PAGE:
Bethan Proctor leads on our decarbonisation and building safety priorities. This is what she’s currently working on:
“Decarbonisation is a key priority for housing associations. The Welsh Government has set in law the target to reach net-zero by 2050, and with homes being responsible for 15% of all demand-side greenhouse gas emissions in Wales, housing plays a key part in decarbonising the nation.
What heating technologies should we use? How will this be funded? Are the right skills in place? These are all key questions that housing associations are currently asking themselves. We use our Strategic Delivery Groups (SDGs) which are made up of our members to refine our policy in this area and to better understand the challenges that housing associations are facing. These spaces allow the sharing of best practice and work that’s ongoing around the building good quality, low carbon homes and the retrofitting of existing homes so that they are more energy-efficient.
I also work closely with the Welsh Government and other external partners to share information, solve problems, and influence decision-making.
I am currently working together with our Business Development team to organise a Decarbonisation Conference which will engage, support, and motivate social landlords to undertake decarbonisation programmes at pace and scale. This follows a hugely successful one-day conference that we held in 2019.
Working on this important issue is incredibly fulfilling as we try to ensure housing is at the forefront of tackling the climate emergency.”
Will Henson covers the homelessness brief for CHC. Here’s why his work is so important:
“Along with our member housing associations, we believe that good housing should be a basic right for all. However, despite delivering over 20,000 affordable homes over the past five years, we’re still some distance to achieving our mission.
As long as the housing crisis continues, housing associations remain focused on providing homes and support for people facing homelessness across Wales. This support has never been more crucial than over the past year and a half. During the first year of the pandemic, housing associations responded by providing close to half of their available homes to people experiencing or at risk of homelessness, ensuring they had a safe place to live.
Alongside responding to the immediate crisis, our long-term work to end homelessness in Wales continues. We are working closely with Shelter Cymru and others to ensure that no one becomes homeless from social housing, through building partnerships locally and nationally, encouraging a cross-public sector response to homelessness including the health service and councils.
Wales is reforming its approach to tackling homelessness, with rapid rehousing and Housing First set to significantly reduce the amount of time anyone should spend without a home and the risk of homelessness recurring. Housing associations have the drive and expertise to deliver this change and I’ll continue to work closely with our members, stakeholder, and government to make it a success.”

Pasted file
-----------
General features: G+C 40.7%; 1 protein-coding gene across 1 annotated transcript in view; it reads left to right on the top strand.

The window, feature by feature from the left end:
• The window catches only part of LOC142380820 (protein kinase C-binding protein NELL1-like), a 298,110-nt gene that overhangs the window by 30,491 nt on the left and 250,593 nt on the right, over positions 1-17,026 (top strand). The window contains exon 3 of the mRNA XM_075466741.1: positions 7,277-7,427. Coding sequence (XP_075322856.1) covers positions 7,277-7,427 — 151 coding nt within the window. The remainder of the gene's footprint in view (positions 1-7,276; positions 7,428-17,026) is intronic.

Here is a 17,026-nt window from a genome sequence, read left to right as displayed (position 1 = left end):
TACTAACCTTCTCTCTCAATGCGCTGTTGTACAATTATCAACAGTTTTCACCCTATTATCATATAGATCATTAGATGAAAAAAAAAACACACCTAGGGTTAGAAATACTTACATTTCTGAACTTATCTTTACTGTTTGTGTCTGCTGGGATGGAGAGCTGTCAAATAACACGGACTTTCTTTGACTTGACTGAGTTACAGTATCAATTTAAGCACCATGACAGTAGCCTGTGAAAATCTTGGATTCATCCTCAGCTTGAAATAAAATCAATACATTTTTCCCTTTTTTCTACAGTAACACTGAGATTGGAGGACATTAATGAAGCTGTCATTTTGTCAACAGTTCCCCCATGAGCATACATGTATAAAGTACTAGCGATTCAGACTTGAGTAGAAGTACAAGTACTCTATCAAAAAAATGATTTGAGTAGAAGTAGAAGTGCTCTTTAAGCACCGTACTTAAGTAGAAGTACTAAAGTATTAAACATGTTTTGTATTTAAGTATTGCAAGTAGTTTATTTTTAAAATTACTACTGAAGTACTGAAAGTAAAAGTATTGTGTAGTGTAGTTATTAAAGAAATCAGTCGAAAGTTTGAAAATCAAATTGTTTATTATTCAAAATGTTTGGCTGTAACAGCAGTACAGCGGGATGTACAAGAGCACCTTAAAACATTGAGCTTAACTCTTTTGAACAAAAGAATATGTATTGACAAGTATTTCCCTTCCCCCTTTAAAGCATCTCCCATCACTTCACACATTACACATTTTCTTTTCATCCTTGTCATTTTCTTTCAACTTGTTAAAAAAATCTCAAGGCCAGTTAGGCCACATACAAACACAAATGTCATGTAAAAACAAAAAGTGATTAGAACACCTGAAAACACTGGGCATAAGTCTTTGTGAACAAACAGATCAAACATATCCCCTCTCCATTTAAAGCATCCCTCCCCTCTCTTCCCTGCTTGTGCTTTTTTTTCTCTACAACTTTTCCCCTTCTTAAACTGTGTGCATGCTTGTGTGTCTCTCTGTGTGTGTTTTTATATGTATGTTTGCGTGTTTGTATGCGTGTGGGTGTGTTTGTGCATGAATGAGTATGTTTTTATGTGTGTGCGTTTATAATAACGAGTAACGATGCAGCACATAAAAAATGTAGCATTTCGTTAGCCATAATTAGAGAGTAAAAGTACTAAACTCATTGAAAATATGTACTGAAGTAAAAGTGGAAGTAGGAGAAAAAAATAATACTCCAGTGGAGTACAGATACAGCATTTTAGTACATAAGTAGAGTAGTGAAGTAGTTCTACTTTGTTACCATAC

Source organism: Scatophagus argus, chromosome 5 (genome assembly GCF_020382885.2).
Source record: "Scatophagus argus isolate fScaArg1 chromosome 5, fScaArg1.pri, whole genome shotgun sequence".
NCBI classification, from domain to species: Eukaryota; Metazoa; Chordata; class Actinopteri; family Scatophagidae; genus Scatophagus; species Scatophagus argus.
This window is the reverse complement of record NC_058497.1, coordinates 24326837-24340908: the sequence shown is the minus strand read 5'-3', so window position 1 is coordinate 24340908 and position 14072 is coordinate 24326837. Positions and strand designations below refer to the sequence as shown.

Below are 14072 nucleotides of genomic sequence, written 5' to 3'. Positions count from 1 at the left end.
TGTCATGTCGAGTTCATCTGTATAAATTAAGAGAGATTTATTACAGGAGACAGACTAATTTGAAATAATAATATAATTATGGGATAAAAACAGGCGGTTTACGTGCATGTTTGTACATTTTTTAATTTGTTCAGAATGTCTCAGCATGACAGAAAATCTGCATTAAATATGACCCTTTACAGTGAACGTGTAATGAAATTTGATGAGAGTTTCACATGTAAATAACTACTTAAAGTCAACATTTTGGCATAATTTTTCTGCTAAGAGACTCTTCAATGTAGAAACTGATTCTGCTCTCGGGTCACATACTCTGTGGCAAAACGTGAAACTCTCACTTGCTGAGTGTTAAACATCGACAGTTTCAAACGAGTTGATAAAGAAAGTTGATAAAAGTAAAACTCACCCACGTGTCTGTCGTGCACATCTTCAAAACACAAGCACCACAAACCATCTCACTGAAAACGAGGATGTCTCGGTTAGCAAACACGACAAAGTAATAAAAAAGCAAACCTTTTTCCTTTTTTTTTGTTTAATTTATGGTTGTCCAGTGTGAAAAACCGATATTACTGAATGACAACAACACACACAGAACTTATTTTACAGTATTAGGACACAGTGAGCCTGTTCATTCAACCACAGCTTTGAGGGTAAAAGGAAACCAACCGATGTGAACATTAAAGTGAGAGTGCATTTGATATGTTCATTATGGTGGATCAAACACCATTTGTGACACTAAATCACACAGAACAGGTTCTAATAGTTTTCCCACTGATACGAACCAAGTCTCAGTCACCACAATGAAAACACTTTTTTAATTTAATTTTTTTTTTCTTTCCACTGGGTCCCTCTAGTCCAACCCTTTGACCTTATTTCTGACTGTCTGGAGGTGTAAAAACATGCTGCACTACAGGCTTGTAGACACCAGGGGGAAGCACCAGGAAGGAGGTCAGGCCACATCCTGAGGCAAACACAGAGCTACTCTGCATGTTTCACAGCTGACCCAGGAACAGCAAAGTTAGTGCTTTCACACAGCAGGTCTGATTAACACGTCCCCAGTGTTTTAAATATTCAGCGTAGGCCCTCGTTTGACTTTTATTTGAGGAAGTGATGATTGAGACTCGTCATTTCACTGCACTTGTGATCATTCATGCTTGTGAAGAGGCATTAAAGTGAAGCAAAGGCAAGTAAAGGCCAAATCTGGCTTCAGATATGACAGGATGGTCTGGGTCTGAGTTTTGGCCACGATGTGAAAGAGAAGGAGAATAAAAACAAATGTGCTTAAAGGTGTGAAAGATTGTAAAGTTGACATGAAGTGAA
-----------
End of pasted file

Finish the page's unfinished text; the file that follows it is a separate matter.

Making sure rents are affordable to tenants is hugely important to housing associations in Wales, that’s why Hayley Macnamara’s work is focused on this policy area. She explains what that involves:
“Housing associations must ensure that their rents are affordable to tenants, and will work with their tenants to make sure that the cost of rent is reflective of the local area. I work with our members to put in place a package of support to assist them with their affordability considerations when they undertake their annual rent reviews. This is an ongoing work programme and it includes a set of tools and resources for housing associations to use to determine affordability for tenants, including the development of our online Rent Affordability Tool and Affordability Principles.
I also work to improve understanding and provide reassurance of the sector’s commitments to affordability by communicating our work to external stakeholders. I also work closely with colleagues in the communications team, and comms teams across the sector, to make sure that the language we use is clear and accessible to tenants, and to understand any challenges there might be.”
For Laura Courtney, attention is firmly on Universal Credit, and the impact any changes might have on housing association tenants in Wales. She has been working with Sarah Scotcher, Policy & External Affairs Project Officer to understand what that impact looks like across our membership. Sarah explains what’s involved here:
“Back in April 2020, the Universal Credit standard allowance was increased by £20 per week as part of the UK Government Covid-19 response. The uplift is currently due to end in September 2021 and, as this cliff-edge draws ever closer, the impact of this change is becoming increasingly stark.
Housing associations in Wales have been working with tenants to understand the impact of the extra £20 per week. The results have been unequivocal: this increase to Universal Credit has made a huge difference. It has meant that the benefit is now sufficient to help them afford basic costs such as food, heating, and connectivity while on low incomes or looking for work - and the impact of it stopping would be devastating.
We are working closely with our sister federations in England, Scotland, and Northern Ireland, joining forces to persuade the UK Government to reconsider ending the uplift. We are also supporting our members with a joint campaign to raise awareness among affected tenants so that they can prepare as much as possible.”
We are also looking for someone to join the Policy team, to focus on health as well as two Head of Policy and External Affairs to oversee this work and lead on influencing. If this sounds like you, and you look the sound of joining this dynamic team, find out more and apply here: